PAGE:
First Drives

23 July 2018

Review: 2018 Mini Countryman

Biggest Mini yet is the least fun to drive. But new Countryman has practicality on its side
Car image

What is it?
The Mini Countryman has always had two jobs. It’s been the Mini for people who want a crossover. But also for people who had a Mini (a real one, a three-door hatch) but who then needed to trade up into more space. Because that extra-space role is now very nicely filled by the new Clubman, this second-generation Countryman has become the Mini with even more extra.

It’s the most XXL Mini ever, a full 20cm longer than before. There are five seats for grown-ups. The boot’s a good size too.

And it’s probably more of a crossover than ever, with the design to match, Being a Mini, the Countryman is clearly meant to be the driver’s car among small crossovers. The suspension is sophisticated, and there are lots of chassis options (a stiffer sports setup, variable damping, the electronically controlled ALL4 all-wheel-drive). But it’s also the crossover for people who’ve bags of cash to blow on personalisation and luxury.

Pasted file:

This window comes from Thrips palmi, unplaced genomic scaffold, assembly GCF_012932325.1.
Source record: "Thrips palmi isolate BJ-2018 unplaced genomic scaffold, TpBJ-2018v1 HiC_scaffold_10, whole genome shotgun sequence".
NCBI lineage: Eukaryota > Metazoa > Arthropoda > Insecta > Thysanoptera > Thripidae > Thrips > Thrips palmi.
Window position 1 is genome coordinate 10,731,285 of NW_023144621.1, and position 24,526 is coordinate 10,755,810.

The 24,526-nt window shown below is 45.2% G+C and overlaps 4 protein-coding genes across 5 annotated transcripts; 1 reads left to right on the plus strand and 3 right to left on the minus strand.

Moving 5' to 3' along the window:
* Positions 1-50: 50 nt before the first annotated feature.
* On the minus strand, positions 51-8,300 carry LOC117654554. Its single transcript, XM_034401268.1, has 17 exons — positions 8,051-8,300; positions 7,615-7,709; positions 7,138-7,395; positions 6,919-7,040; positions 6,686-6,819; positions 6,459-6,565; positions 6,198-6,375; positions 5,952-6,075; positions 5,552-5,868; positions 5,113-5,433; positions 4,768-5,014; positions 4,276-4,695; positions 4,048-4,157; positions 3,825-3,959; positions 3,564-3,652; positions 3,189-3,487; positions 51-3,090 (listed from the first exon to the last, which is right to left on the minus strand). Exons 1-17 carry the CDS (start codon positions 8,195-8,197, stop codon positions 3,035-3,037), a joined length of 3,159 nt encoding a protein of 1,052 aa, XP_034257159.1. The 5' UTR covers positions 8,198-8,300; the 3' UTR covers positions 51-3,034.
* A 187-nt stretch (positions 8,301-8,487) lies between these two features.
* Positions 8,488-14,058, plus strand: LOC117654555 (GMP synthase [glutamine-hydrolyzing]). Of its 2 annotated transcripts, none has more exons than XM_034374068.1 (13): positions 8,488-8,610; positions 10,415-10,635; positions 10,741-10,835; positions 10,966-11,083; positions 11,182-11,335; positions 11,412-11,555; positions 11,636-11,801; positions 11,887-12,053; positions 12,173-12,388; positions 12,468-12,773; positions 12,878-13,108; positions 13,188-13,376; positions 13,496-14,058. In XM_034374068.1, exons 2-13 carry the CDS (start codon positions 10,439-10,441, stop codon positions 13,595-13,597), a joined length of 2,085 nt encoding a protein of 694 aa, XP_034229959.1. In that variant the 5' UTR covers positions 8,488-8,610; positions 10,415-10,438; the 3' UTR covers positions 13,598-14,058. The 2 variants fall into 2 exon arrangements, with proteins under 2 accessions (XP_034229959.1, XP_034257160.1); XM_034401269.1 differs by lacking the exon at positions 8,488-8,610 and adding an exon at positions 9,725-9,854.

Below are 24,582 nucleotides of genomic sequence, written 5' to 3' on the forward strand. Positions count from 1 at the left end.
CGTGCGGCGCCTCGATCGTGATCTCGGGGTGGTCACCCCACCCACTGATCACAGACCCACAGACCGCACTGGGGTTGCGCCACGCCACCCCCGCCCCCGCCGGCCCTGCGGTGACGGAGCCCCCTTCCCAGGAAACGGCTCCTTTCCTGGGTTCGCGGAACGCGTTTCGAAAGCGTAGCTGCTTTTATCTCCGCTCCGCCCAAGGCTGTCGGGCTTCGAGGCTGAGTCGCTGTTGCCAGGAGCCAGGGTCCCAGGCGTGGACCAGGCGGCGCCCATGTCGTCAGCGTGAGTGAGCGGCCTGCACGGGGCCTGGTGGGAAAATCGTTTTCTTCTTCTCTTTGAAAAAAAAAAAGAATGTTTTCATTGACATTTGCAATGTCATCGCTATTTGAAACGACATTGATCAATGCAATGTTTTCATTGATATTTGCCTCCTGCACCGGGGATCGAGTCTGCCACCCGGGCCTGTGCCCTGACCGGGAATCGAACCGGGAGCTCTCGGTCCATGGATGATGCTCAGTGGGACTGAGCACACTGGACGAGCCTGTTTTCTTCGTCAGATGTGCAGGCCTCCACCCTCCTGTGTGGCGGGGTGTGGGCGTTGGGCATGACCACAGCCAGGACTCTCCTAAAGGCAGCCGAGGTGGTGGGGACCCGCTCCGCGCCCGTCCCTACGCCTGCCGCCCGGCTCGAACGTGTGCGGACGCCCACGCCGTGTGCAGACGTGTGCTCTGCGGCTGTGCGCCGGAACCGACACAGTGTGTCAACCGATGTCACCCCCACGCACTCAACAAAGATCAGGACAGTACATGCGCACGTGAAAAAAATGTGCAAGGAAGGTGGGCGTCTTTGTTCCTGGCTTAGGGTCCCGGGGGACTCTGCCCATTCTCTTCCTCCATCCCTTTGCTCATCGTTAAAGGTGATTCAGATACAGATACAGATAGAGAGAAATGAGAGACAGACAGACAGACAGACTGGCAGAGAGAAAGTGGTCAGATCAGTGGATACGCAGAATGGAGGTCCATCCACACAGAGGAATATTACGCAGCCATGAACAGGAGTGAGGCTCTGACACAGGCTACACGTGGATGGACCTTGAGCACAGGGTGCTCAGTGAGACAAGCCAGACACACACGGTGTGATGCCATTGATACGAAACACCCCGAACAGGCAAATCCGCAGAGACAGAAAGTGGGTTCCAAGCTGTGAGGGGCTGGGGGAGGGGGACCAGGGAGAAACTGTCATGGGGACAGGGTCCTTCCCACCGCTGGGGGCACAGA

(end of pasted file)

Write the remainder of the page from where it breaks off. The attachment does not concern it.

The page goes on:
There’s been a lot of effort on ramping up the cabin quality, but then the outgoing Countryman was a sad let-down in that department.

On the outside, plastic wheel-arch extensions, with eyebrow creases in the metalwork above, as well as roof bars and sill protectors all add to the visual crossover-ness. This remains the only Mini with angular rather than oval headlamps, and there’s a load of visual posturing going on in the lower face.

There are eight versions at launch, and they’re exactly what you’d expect. It’s Cooper or Cooper S, each fuelled by petrol or diesel, each of them with front drive or ALL4. Oh and an eight-speed auto, too, if you count that as a separate choice. The Cooper petrol is a three-cylinder, the rest fours.

You get extra kit as standard versus the old car, including navigation, Bluetooth, emergency call and park sensors. Upgrades include a bigger touch-screen nav with high-definition traffic, various posher seats, a HUD, and driver aids. Oh and a cushion thingy that folds out from the boot so you can sit on the rear bumper without getting your clothes mucky.